A few sky bright shards of childhood memory linger. Skippy. Rolf Harris. People with skin so black that the light seemed to sink into them. Australia seemed so far away that it may as well have been the moon. Manchester was a long way away, Melbourne impossibly so. I only knew one family that had been overseas. The world was small, green, damp and English.
Fast forward to today and my own garden is a mixture of the then and the now. A strange combination of the visitor and the migrant, the welcome and the regretted, the native and home grown. The sparrows search in trees that shade our poorly placed western windows and, until it succumbed to disease, a gum tree grew by the back fence. I doubt that it was planted, it was a wild seed that found a place in its native soil and was allowed to stay. It found a kind of homecoming. It made me jealous.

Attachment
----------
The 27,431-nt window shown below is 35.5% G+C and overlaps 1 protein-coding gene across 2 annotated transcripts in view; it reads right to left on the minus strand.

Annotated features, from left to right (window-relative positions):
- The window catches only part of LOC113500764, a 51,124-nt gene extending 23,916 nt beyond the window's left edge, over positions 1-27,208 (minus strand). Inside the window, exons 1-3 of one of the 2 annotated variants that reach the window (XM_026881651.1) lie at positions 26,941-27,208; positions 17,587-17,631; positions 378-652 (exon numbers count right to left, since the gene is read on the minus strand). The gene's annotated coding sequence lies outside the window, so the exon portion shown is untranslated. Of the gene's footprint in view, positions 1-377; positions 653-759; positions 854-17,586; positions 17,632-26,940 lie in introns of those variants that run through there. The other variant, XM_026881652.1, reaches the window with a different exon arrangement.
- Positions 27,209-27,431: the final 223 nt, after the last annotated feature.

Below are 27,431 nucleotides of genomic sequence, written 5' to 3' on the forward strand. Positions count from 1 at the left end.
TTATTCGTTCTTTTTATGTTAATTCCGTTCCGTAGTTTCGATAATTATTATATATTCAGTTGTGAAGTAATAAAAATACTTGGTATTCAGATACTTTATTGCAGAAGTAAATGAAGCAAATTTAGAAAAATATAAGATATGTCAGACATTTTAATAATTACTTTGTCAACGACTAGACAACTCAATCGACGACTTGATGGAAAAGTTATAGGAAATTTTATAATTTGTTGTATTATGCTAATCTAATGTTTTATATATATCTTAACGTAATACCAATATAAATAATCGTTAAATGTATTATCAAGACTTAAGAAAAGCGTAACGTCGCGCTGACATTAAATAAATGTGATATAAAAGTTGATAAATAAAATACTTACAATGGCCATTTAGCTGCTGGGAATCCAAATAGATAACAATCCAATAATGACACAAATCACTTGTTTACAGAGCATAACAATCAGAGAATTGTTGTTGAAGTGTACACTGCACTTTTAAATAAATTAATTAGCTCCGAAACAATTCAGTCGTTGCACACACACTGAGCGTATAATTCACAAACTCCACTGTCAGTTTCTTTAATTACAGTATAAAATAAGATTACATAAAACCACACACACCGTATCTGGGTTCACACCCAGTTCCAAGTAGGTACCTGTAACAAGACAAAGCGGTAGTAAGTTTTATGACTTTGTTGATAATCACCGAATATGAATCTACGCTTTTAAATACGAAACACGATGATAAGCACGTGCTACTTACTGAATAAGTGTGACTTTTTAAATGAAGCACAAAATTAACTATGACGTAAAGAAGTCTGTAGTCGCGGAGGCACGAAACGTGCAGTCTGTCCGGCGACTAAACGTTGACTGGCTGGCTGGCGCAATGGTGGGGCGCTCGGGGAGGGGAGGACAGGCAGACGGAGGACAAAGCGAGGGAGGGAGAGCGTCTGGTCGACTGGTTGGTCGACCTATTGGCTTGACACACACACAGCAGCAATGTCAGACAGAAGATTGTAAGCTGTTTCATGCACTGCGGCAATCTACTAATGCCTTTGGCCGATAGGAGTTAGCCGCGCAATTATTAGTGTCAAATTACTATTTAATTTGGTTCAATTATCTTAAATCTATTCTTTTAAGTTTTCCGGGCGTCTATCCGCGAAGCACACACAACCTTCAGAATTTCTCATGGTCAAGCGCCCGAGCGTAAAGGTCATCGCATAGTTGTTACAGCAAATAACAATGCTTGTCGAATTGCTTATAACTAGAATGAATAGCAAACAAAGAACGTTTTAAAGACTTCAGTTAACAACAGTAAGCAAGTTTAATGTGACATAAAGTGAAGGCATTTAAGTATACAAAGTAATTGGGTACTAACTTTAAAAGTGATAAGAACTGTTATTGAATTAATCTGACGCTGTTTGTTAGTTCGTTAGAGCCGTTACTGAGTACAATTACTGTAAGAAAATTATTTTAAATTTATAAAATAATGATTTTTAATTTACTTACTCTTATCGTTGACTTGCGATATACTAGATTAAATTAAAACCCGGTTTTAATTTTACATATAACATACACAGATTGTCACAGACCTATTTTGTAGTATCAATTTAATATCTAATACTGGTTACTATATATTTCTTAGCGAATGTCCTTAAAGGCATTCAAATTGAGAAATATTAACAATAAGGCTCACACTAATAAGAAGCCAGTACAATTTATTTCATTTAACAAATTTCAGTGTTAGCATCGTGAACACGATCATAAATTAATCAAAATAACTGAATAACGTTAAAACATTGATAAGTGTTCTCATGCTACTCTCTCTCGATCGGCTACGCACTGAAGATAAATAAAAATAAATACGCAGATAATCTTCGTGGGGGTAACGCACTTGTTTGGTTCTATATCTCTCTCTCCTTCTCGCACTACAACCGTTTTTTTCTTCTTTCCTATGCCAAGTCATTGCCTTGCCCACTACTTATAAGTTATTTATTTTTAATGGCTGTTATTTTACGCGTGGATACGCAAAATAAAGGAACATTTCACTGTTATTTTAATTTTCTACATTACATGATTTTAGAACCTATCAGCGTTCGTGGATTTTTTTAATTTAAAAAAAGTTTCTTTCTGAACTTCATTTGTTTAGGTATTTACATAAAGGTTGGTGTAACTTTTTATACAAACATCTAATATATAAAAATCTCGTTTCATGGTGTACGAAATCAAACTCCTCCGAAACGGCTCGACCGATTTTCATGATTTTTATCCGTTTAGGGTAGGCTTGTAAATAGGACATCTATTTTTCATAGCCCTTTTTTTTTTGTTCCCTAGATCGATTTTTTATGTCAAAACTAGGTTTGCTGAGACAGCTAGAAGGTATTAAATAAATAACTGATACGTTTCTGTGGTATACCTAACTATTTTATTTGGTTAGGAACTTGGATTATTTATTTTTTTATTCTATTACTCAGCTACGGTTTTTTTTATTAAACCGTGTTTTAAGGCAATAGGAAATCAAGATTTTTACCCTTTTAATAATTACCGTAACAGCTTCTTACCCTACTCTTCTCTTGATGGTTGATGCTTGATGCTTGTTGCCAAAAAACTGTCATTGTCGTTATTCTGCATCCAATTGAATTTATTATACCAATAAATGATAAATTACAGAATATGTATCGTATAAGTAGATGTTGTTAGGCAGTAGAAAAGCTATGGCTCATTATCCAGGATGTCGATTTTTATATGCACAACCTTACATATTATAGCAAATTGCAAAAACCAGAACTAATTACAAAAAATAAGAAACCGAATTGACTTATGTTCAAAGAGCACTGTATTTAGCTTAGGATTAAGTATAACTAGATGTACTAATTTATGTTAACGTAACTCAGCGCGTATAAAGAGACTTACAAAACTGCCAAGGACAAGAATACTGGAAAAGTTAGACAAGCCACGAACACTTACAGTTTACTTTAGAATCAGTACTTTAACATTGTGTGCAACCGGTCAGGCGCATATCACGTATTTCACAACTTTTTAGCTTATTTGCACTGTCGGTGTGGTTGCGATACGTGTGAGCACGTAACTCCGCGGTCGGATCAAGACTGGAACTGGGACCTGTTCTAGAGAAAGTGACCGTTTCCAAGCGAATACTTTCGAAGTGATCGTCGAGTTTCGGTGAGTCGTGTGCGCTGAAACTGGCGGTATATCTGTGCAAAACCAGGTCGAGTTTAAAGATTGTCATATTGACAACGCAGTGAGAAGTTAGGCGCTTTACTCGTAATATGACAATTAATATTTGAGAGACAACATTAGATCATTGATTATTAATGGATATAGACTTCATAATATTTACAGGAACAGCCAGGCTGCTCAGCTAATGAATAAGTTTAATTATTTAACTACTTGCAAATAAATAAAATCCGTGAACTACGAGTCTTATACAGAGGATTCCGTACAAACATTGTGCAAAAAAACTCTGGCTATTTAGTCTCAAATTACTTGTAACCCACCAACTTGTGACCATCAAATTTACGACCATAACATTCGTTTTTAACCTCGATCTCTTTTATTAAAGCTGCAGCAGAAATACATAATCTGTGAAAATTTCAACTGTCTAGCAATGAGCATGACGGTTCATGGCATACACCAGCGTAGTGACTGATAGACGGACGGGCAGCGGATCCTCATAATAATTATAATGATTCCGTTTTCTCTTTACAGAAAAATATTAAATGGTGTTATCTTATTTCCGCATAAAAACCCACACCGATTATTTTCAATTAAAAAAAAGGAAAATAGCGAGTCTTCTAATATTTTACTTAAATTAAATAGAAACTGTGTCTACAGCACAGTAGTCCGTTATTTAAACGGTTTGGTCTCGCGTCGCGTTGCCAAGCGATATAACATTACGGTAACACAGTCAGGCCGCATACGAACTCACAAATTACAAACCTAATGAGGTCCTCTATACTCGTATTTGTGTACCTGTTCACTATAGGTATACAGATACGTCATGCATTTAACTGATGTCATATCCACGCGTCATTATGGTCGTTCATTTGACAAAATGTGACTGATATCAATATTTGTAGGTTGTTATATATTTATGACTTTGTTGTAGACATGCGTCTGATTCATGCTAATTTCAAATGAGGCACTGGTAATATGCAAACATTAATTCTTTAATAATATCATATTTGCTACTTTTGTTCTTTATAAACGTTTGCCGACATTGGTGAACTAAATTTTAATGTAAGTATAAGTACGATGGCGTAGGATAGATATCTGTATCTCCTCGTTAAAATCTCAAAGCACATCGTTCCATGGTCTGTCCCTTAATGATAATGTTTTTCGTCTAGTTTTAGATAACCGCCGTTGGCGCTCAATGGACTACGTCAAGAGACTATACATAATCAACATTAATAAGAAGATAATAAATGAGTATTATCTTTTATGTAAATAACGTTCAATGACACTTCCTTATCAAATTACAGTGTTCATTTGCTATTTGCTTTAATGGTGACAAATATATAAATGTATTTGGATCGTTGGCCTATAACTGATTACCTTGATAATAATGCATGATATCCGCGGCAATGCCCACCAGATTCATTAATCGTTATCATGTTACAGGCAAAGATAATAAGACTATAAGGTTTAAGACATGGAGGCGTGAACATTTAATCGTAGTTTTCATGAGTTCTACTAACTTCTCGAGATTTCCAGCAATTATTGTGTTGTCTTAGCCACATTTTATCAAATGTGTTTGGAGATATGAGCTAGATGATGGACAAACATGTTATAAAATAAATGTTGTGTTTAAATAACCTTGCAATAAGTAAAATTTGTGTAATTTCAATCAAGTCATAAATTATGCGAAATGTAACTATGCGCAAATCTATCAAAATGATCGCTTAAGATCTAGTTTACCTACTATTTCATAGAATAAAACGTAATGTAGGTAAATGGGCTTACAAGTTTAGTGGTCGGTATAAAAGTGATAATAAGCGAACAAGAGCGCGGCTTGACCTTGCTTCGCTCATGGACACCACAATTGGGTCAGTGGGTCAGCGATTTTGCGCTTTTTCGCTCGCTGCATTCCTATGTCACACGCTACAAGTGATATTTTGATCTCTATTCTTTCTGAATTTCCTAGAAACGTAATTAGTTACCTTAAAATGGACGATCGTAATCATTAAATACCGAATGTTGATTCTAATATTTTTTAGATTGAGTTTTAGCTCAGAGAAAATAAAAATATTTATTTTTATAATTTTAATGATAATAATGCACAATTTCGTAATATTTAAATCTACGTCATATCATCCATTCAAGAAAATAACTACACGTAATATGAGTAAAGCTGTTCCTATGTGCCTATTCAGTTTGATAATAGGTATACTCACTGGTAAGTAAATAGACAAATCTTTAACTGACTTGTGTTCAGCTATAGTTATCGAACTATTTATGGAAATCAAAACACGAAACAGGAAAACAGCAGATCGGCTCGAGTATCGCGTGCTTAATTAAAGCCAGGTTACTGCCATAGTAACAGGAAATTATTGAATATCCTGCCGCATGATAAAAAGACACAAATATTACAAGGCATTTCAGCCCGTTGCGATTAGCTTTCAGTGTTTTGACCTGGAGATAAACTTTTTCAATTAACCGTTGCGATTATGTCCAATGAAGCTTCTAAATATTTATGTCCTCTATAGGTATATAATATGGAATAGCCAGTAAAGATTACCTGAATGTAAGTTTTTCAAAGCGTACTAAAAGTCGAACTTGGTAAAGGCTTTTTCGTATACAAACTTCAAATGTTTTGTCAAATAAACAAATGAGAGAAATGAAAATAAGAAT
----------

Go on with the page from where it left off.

The shells and the stones both tell a story. The birds under the eaves and the trees in the gardens tell another. Layer upon layer. An onion skin reality, where each new layer does not bring you to the middle, but exposes another surface in need of exploration. Some layers come as a shock because they are new, while others surprise, because rather than difference, they reveal conformity. This, in a small way, is what I have written about up till now. The shock of discovery and the journey towards some small way of knowing.